Apr 17 2019

Julian Assange

tl;dr, I know.

I feel I should state my position up front. I think that Wikileaks performs a valuable service which is fully covered by all the protection the First Amendment offers. I think that Julian Assange is a hero for helping to initiate it and the allegations against him by the Swedes unfounded and probably motivated by anger of the U.S. National Security apparatus over the Chelsea Manning Release.

Didn’t know we shot screaming, fleeing Brown Babies from Helicopters? We do that.

That is merely a discussion on Al Jazeera (which YouTube intrusively reminds me is owned by the Qatari Government which is another one of those Sunni oppressive Shia majority Gulf of Persia countries, one where the U.S. has a huge Naval Base and was blockaded last year by The House of Saud at the behest of Jared Kushner who wanted to extort the Qataris into bailing him out of his Billion Dollar Boondoggle at 666 Fifth Av) of the actual 38 minute video passed by Chelsea Manning to Wikileaks. That video too is hosted on YouTube by Al Jazeera but it’s age restricted because of its brutality and I’m not willing to sign into Google just to watch it, which you can here.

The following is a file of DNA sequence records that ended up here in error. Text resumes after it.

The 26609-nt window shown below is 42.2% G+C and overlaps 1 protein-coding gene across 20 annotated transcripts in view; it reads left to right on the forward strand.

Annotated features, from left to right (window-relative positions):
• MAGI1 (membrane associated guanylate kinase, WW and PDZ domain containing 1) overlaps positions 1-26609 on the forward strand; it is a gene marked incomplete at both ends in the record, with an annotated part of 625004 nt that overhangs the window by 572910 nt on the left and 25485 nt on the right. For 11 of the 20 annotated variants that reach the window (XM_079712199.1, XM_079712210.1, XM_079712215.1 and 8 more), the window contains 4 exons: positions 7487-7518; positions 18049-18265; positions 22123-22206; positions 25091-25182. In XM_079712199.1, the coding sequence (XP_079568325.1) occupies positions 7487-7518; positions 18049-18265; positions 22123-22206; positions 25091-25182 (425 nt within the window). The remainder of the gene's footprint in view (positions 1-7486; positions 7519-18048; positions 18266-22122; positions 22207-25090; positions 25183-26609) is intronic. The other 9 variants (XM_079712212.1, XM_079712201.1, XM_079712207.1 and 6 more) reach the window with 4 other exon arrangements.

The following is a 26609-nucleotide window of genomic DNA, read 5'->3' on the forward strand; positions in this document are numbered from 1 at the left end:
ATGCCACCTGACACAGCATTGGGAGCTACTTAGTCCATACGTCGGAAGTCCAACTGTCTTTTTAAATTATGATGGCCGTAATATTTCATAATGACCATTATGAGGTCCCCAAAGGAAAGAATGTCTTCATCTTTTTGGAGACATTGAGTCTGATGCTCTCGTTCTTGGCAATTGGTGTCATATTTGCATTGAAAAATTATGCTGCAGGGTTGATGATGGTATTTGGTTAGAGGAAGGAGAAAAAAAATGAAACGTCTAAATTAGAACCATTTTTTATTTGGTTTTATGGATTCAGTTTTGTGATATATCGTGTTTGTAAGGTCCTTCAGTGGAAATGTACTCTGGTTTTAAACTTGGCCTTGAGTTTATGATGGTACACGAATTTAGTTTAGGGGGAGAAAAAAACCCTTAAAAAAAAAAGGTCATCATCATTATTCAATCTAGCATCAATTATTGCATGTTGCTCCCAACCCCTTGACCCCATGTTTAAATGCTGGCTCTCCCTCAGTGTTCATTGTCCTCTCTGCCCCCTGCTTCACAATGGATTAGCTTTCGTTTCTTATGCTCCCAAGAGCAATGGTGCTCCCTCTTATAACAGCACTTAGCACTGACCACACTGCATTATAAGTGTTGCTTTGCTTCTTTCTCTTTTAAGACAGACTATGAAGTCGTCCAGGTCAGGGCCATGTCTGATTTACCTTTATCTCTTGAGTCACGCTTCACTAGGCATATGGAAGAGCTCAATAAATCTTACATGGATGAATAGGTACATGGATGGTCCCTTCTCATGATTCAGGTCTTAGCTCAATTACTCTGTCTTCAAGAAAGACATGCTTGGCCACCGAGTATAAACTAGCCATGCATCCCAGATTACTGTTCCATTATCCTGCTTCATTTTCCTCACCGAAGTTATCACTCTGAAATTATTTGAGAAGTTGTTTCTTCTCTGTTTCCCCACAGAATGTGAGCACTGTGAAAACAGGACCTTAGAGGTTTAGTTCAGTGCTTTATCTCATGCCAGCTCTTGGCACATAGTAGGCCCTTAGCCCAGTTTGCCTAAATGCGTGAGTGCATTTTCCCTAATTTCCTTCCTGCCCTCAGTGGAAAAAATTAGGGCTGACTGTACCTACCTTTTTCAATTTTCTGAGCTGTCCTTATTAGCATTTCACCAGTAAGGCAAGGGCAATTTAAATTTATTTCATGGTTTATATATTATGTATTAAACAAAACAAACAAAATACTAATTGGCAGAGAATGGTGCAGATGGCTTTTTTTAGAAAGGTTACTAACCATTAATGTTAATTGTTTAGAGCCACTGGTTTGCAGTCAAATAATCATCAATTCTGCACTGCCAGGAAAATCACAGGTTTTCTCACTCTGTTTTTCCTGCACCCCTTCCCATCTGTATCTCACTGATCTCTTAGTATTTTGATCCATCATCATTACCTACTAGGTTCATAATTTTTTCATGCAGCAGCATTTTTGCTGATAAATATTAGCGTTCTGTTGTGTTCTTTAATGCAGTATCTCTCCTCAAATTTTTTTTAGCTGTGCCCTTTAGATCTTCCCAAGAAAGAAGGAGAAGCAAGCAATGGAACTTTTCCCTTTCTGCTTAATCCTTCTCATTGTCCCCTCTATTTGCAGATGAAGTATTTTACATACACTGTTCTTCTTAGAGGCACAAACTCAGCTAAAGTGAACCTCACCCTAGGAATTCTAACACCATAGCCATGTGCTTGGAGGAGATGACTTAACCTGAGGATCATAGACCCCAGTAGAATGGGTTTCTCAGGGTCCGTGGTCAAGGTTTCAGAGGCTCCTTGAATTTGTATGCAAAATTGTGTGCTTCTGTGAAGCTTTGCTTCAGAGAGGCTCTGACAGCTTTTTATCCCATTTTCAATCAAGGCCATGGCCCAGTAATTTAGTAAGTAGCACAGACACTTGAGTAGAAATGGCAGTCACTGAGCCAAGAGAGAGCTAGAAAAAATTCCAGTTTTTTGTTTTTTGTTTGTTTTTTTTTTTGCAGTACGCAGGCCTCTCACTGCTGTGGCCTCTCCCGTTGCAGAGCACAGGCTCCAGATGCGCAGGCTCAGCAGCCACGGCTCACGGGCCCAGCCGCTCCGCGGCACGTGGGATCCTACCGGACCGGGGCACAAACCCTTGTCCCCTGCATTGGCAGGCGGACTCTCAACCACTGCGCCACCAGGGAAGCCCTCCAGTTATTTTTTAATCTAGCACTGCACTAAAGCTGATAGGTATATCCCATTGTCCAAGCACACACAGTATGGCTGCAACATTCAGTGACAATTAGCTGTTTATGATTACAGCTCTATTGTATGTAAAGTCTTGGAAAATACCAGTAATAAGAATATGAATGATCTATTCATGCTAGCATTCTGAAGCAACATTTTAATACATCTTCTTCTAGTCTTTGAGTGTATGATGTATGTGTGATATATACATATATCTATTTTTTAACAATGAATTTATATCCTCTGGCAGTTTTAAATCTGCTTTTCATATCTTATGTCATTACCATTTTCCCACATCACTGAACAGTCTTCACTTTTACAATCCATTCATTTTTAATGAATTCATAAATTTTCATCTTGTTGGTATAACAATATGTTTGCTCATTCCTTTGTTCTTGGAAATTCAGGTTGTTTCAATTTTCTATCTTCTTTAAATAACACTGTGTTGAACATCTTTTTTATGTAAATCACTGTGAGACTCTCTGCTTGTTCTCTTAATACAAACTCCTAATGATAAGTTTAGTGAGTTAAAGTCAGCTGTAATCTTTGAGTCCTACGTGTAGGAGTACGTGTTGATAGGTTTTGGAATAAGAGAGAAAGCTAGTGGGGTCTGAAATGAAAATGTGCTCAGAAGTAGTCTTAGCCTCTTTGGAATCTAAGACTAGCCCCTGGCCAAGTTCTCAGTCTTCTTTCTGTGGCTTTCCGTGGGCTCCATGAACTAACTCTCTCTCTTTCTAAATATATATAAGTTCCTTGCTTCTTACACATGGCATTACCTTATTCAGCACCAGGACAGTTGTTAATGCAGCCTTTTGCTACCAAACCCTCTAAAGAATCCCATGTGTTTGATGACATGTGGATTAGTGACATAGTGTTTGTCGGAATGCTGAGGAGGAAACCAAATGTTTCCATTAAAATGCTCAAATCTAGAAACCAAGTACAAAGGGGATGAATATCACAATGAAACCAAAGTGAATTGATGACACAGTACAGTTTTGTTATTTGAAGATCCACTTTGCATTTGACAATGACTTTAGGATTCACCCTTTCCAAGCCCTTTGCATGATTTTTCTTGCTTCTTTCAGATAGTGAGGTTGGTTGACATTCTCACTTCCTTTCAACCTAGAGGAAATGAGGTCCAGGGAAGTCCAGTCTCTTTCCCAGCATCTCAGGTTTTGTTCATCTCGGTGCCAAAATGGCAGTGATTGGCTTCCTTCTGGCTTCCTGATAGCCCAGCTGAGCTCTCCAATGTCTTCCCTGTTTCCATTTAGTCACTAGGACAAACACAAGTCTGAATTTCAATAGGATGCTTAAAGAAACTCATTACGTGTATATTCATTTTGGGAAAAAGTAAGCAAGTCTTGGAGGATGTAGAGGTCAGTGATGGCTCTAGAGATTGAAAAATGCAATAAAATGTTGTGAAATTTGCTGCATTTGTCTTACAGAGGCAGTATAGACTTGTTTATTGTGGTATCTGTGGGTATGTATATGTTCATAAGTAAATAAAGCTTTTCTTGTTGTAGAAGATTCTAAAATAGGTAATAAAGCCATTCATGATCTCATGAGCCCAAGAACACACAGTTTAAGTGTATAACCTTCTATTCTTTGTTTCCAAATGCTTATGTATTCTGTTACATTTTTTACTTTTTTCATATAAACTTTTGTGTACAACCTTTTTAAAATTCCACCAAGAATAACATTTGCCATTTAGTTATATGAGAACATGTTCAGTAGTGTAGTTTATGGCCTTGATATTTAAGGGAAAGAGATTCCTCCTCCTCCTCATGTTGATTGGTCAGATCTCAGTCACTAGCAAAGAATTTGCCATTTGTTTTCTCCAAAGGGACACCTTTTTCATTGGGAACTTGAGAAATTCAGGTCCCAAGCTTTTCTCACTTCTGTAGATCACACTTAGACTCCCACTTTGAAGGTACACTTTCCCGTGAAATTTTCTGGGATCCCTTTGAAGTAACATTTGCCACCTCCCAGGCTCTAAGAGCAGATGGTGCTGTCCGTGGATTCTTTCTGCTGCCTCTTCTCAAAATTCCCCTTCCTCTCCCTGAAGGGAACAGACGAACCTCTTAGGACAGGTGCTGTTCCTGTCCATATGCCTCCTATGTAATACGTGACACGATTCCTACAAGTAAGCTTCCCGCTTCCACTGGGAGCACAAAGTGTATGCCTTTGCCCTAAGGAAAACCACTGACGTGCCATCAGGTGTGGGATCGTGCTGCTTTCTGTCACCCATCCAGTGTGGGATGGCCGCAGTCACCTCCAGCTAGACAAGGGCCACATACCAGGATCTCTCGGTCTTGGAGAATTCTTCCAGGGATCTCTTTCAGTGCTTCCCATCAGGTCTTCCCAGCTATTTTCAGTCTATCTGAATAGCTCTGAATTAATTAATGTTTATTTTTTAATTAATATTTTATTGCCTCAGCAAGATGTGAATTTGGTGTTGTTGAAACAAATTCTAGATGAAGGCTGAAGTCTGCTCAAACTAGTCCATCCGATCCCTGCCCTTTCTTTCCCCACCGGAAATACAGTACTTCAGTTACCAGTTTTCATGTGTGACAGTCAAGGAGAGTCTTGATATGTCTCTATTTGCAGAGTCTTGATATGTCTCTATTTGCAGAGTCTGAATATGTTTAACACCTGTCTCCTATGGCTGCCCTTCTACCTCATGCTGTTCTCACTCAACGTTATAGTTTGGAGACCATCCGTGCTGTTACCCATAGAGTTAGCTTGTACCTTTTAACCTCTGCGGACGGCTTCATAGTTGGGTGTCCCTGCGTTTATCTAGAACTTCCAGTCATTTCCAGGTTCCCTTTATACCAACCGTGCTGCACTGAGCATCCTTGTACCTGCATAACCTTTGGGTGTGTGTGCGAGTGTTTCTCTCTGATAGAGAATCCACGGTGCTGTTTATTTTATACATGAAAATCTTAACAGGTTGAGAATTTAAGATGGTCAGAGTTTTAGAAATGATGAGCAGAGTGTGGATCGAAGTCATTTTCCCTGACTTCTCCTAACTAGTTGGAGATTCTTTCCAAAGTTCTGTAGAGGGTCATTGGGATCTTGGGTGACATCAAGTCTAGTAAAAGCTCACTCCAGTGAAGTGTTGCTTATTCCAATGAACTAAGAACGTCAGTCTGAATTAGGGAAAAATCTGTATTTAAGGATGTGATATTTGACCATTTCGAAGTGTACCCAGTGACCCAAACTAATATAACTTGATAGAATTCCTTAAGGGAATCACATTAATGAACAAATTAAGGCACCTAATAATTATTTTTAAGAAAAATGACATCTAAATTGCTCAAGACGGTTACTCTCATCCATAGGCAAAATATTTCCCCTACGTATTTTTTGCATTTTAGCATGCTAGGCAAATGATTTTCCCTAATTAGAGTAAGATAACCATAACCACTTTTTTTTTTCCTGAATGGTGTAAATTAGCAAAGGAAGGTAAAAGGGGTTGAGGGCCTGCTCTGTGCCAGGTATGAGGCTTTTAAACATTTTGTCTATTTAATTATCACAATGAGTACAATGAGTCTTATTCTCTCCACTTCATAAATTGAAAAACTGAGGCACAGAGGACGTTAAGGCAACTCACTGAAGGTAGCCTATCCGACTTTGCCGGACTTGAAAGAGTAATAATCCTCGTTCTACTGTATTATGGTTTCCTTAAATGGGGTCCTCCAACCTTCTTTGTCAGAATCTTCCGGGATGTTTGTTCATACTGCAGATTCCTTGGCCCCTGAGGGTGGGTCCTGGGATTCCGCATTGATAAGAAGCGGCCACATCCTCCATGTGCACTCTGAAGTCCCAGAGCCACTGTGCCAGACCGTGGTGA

Anyway that’s why Assange ended up in the Ecuadorian Embassy and… he wasn’t exactly a good neighbor. He let his cat crap in the hall, stole the freaking wireless AND the Netflix password, didn’t trim his beard, probably left the toilet seat up too.

What he is charged with now is that he actually actively helped Chelsea Manning steal the files, which, if true, is exactly the same as the Versailles Villagers suggest- a case of actually breaking and entering as opposed to merely distributing the stolen goods which is something The New York Times and Washington Post do all day, every day, 24/7/365.

It is a totally legitimate business practice they share with the National Enquirer which is by the way available if you have some Millions lying around. C’mon, don’t you want to see what’s in the vault?

Some reports (see below) suggest the overt act was simply the suggestion that Manning set up anonymous accounts, recorded in e-mails.

Folks: If you are active on the Internet and are not famous (or Certified and “well respected” in your field) and looking to trade on that to make an argumentum ad verecundiam, set up an anonymous avatar so you don’t get doxxed and trolled. Don’t invest too much time in it and don’t dwell on identifying personal details. I find this a fundamentally harmless piece of advice that everybody knows, or should.